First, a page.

Is Udemy Worth It?
50 million people are currently studying Udemy courses, with course prices ranging from $10 to $200. But is Udemy worth it?
There is a growing recognition that one degree will not last a lifetime in an era of robotics and automation, longer lives, later retirement, more frequent career switches, and more uncertainty.
Online learning may be the answer to lifelong learning. Udemy, founded in 2010, is a digital learning platform that has grown to 50 million students globally. But is Udemy worth it?
Read on to find out or skip to a section of interest by clicking one of the links below:
Udemy is an open marketplace where anyone can teach anything and charge for their courses. Udemy course prices start relatively low: $10 for new users.
The most expensive courses on Udemy are currently $199.99, although you can often find coupon codes online with savings of up to 90%. You can pay in your own currency, which could reduce the cost further.
There are also websites where you can access Udemy courses for free, although these sites may not provide them same level of experience.
If you complete the official Udemy courses, you’ll earn Udemy certificates of completion, which you can share on your LinkedIn profile, for example.
While certificates of completion help demonstrate your accomplishments, Udemy is not an accredited institution and so the certificates cannot be used for formal accreditation.
On Udemy, you can upskill in virtually any subject. Here’s a few of the most popular courses on Udemy, how long they take, and how much they cost. The best courses tend to be the more expensive, but prices are variable and Udemy periodically offers up to 90% discounts.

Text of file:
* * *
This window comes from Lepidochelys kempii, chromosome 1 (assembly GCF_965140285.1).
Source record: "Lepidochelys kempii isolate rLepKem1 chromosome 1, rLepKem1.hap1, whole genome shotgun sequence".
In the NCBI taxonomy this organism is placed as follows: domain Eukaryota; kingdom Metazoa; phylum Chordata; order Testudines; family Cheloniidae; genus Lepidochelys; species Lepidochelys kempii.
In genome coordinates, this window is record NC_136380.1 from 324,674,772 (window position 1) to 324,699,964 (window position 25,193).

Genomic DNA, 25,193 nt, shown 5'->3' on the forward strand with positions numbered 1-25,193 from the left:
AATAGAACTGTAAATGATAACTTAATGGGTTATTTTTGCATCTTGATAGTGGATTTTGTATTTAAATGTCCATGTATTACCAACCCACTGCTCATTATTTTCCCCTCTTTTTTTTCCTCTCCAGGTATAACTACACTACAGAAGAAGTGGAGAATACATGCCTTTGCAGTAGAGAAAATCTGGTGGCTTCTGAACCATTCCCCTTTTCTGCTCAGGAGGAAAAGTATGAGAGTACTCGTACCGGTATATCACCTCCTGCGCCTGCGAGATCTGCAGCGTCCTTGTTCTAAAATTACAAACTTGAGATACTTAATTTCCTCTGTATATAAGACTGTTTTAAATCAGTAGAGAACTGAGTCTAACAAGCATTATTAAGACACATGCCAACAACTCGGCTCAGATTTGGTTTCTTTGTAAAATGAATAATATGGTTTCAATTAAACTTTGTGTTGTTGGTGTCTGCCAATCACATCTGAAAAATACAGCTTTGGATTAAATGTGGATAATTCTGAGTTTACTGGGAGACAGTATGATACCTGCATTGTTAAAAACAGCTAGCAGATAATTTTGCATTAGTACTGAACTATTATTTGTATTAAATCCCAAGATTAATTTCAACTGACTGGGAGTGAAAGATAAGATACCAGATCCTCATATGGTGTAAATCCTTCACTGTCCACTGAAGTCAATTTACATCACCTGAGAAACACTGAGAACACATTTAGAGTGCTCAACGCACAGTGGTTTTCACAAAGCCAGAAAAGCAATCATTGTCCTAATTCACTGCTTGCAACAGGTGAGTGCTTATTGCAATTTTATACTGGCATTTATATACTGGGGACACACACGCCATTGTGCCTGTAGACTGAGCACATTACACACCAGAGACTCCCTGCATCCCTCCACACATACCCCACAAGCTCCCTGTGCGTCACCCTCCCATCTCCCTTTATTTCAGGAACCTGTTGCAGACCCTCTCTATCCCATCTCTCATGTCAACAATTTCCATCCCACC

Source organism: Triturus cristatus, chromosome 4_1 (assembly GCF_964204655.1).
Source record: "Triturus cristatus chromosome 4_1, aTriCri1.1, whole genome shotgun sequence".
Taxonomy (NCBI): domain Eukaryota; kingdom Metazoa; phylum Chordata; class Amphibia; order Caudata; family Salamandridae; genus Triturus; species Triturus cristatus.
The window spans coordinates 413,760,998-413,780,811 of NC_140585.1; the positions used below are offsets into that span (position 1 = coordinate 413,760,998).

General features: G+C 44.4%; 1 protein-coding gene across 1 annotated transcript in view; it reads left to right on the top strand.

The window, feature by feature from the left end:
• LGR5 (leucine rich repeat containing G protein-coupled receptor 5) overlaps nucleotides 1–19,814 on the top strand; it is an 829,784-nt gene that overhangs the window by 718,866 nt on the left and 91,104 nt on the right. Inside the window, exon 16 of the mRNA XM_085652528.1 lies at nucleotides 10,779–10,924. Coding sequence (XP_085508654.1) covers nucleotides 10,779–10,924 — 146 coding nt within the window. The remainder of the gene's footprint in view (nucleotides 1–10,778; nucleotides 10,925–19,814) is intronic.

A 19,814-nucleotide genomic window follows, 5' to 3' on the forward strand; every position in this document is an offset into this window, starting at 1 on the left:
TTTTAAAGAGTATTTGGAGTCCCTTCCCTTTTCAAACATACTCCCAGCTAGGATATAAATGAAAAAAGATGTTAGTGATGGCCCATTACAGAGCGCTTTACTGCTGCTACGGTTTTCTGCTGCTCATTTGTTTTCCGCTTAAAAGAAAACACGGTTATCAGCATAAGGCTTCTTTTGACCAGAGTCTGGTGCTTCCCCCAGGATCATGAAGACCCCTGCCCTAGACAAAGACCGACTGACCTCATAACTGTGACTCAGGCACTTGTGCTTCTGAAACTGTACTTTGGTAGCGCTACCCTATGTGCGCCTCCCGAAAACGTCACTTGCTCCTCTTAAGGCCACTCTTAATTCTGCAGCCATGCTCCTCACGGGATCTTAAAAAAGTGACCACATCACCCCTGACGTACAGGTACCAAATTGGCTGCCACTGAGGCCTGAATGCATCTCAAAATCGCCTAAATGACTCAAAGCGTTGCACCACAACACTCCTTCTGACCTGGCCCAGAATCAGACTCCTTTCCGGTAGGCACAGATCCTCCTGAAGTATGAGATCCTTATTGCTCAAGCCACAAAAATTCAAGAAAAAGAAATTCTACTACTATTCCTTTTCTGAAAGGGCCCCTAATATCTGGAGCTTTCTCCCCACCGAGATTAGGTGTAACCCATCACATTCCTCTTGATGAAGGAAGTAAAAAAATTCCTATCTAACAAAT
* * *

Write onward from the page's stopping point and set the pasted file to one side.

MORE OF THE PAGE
41 hours, $195
Learn to create Machine Learning Algorithms in Python and R from two leading data science experts Kirill Eremenko and Hadelin de Ponteves.
24 hours, $189
This comprehensive course teaches you how to use Python to analyze data, create visualizations, and use powerful machine learning algorithms.
47 hours, $195
This course will teach you web development, including HTML, CSS, JS, Node, and more!
15 hours, $130
This Microsoft Excel course combines four different courses including: An Introduction to Excel; Intermediate Level Excel; Advanced Level Excel; Master Microsoft Excel Macros and VBA in 6 Simple Projects.
45 hours, $195
Learn to develop, test, and deploy reactive web apps using Angular, with expert instructor Stephen Grider.
7 hours, $195
Learn Tableau 10 for data science with real-life data analytics exercises and quizzes included, from the data science expert Kirill Eremenko.
Udemy: Pros & Cons
A key advantage of taking a course on Udemy is the flexibility to learn when, where and what you choose, at your own pace. Udemy has 250,000 courses on virtually any subject, ranging from data science to leadership, and they are often current.
“Students turn to Udemy when they need to learn new skills for work and life,” explains the organization’s VP of learning, Shelley Osborne.
Udemy’s 57,000 instructors are teaching in more than 65 languages all over the world, and many are practitioners rather than academics. “Our instructors are real-world experts who practice their craft every day, and teach skills that can be applied right away,” says Shelley.
According to Shelley, Udemy does not aim to replace or replicate traditional degrees such as an MBA. “For most working adults, it’s a lot more convenient, practical, affordable, and effective to watch a video to learn something specific right in their moment of need. Most individuals aren’t going to return to school for a degree just to do that,” she says.